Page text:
It's also the most underrated. Because of the Batman films, so many people know about "The Dark Knight Returns" and "Year One." Even the recently launched TV show "Gotham" references the latter, with a direct-shot homage to the famous image of Bruce Wayne kneeling by his dead parents. You'll see interviews where filmmakers talk about Miller's work with the Caped Crusader, which has definitely helped to prop up sales. I know a lot more people who own "TDKR" and "Year One" than those that own "Born Again." The Daredevil story here is at a disadvantage, not only because DD isn't a hot pop culture property, but also because of timing.
Here's a mind-boggling fact for you: "TDKR" and "Born Again" were gradually released at the same time in 1986, starting the same month. Within less than a year of both their completions, "Year One" had begun to trickle out. The fact that Miller produced all three of these stories within 18 months of each other (and "Elektra: Assassin," by the way) is a level of output unlike any other, save - perhaps - Stan Lee, Jack Kirby and Steve Ditko's unending stream of iconic Marvel characters in the early 60's. That said, early Spider-Man, Thor and Hulk stories have not stood the test of time as well as Miller's work from 86/87.
But enough with the history lesson.
"Born Again" is without a doubt the best example you'll find of the classic "break a hero down, then build him back up" trope in comics. The catalyst is former Nelson and Murdock secretary Karen Page, who left the office to become a movie star and picked up a heroin habit as a result. Desperate for a fix, she sells Matt Murdock's second identity to a dealer. The piece of info fingering Matt as Daredevil ends up in the hands of his greatest enemy, Kingpin, who orders the death of everyone who has seen it. In a single issue, Kingpin destroys Matt's life. Murdock is disbarred, he loses access to his money and his home is destroyed. While Matt is able to figure out that Wilson Fisk - the Kingpin - is responsible, he is not 100 percent certain. This causes him to lose his friends, his lover... and his mind.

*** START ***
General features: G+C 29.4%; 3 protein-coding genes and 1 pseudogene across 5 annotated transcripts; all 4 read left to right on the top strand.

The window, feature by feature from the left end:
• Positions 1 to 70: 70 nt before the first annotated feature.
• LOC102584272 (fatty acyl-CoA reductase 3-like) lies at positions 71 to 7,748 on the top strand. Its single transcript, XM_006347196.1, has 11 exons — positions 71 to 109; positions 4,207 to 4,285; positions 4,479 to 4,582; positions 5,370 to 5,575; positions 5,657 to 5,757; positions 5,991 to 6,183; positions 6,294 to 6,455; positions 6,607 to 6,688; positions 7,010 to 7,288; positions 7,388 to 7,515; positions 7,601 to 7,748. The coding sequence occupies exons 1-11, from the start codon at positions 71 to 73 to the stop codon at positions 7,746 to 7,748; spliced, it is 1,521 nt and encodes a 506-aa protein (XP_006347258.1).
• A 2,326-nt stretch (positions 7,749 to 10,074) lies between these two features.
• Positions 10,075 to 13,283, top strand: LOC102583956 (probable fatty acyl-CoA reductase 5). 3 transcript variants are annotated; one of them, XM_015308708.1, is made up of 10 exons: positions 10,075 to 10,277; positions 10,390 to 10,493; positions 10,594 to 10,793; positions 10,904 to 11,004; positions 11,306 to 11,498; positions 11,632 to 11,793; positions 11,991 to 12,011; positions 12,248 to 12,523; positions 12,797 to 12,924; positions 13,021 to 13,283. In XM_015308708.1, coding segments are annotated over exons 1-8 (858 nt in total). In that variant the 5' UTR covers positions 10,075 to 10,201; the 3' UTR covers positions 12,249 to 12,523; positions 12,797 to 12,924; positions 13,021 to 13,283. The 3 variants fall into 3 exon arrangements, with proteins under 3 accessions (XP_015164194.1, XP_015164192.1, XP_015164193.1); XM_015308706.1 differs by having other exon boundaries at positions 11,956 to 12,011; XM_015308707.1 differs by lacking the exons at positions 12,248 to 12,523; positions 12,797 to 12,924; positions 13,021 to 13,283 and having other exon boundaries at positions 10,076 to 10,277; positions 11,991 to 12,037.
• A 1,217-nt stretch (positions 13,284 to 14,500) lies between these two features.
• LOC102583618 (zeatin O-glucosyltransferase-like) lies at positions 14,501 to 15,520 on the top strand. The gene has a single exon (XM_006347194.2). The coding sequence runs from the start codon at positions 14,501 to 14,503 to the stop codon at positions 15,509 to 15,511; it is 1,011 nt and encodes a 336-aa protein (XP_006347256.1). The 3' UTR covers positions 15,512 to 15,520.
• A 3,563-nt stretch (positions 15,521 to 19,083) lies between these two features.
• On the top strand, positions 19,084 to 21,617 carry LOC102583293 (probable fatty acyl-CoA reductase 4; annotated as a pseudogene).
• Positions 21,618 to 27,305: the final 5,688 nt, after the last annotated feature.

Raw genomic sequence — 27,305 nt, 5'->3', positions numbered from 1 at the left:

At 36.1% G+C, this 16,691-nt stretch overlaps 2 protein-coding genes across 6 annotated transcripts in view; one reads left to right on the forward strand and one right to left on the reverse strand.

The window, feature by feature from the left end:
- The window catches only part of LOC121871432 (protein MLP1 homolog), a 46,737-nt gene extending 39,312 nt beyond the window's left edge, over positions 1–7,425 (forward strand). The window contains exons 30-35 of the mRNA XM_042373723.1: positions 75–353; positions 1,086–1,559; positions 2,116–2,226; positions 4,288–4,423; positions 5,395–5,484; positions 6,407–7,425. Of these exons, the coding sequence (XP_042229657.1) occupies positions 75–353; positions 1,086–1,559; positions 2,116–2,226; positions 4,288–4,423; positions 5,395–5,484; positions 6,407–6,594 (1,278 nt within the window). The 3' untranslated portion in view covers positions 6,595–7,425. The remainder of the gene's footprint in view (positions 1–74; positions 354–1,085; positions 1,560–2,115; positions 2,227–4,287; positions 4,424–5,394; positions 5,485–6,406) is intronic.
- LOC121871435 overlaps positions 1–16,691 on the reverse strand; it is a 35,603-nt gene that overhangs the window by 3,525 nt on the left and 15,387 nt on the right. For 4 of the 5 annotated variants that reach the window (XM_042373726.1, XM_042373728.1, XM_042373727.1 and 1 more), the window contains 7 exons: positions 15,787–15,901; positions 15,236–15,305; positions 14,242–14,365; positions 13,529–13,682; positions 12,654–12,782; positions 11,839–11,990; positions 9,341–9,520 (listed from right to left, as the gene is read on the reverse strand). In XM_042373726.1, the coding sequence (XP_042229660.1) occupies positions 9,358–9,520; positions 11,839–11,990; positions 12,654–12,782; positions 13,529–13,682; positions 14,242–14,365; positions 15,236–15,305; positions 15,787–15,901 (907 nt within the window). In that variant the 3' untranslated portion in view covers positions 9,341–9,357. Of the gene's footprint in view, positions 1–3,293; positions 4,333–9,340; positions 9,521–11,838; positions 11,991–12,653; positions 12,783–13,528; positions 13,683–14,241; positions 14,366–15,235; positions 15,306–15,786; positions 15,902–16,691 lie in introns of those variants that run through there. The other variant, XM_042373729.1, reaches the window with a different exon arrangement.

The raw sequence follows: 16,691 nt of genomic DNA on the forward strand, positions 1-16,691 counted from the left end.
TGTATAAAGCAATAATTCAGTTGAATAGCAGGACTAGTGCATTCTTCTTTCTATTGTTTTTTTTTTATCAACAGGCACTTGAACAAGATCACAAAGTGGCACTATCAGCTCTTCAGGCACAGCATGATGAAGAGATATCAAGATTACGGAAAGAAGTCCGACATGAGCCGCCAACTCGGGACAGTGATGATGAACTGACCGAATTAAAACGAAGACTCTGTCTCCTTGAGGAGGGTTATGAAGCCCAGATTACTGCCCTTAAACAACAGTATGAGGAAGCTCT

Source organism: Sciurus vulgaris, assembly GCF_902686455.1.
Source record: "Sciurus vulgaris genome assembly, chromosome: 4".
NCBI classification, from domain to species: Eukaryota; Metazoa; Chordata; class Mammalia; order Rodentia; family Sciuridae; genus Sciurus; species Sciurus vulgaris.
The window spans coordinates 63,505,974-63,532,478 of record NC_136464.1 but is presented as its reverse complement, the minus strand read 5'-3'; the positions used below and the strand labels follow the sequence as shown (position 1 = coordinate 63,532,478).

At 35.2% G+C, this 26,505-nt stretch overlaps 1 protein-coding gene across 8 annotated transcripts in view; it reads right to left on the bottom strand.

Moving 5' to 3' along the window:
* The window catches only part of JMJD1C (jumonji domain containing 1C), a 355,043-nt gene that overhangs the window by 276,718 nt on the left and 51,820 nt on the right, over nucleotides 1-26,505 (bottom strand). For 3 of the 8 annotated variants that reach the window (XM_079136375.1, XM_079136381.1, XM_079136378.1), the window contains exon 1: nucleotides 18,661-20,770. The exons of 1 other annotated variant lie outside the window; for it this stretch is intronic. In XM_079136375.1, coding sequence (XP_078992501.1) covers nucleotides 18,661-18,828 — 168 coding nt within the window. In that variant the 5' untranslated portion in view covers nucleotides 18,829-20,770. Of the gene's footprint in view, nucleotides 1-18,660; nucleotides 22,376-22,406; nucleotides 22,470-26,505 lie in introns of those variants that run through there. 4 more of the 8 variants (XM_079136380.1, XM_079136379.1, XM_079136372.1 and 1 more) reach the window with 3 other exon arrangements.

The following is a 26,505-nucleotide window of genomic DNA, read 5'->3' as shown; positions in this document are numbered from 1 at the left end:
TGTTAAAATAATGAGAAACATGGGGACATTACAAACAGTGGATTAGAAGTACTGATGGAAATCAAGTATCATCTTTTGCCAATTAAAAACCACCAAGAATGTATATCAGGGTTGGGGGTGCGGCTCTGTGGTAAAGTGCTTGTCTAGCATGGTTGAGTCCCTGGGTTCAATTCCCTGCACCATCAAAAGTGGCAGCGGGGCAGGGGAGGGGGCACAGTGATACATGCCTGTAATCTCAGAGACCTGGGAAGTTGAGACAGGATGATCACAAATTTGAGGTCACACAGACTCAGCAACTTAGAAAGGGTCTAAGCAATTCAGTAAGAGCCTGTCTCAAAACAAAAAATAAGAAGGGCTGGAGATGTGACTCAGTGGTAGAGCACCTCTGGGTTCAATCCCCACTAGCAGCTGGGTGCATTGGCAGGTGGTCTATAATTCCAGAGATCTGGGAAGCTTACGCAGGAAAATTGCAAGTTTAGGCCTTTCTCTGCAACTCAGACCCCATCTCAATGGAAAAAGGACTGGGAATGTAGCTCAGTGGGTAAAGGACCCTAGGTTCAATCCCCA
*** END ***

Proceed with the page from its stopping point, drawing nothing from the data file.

Not thinking clearly, Murdock takes the attack straight to the Kingpin who easily dispatches DD. Fisk arranges Matt's death to look like an attempted killing of a cab driver gone wrong. Daredevil is meant to drown at the bottom of a river. Crews exhume the vehicle, finding blood and signs of a struggle. As the Kingpin celebrates, he realizes one problem. When it comes to finding Daredevil....
"There is no corpse." Shortly after, Fisk realizes that he has taken away Matt's hope, and that "a man without hope is a man without fear."
Daredevil's fall and rise is an excellent story on its own. It's the added layers that push it over the top. Matt's examination of his parentage, for instance, along with Foggy Nelson's growing relationship with his law partner's most recent ex and Karen's desperate, horrifying bid to return to America. The showstealer, though, is Daily Bugle reporter Ben Urich's investigation into Matt's disappearance. Narrated from his own perspective, Urich faces horrors no journalist should experience. A mob goon breaks his bones; his wife is attacked at home; murder is committed right in front of him. All these elements come together in the penultimate issue where crap truly hits the fan in the arguable REAL climax as Daredevil once again puts on his costume.
You can feel the heat radiating off the pages when it happens, one of many fantastic drawings in this book by Mazzucchelli. His work at depicting emotions in this story is at its own level. Kingpin's smugness, Karen's desperation, Matt's balance between rage and discipline... it's amazing. My favourite sequence involves Urich, though, who listens over the phone as a Kingpin goon strangles a man to death. As Urich further descends into the shock he'd already been suffering, his face becomes grotesque. When the affect wears off, the look in his eyes is indescribable.
It's remarkable to me that - after doing so much in his first run - Miller managed to find so much more in this character. The fact that he did so without a glimpse of Elektra, The Hand or Stick - all his inventions - only makes it more so. "Born Again" is an inspiring, brilliantly-written, brilliantly-drawn masterpiece. It's Frank Miller's best story, Daredevil's best story, and one of the greatest comic books ever written.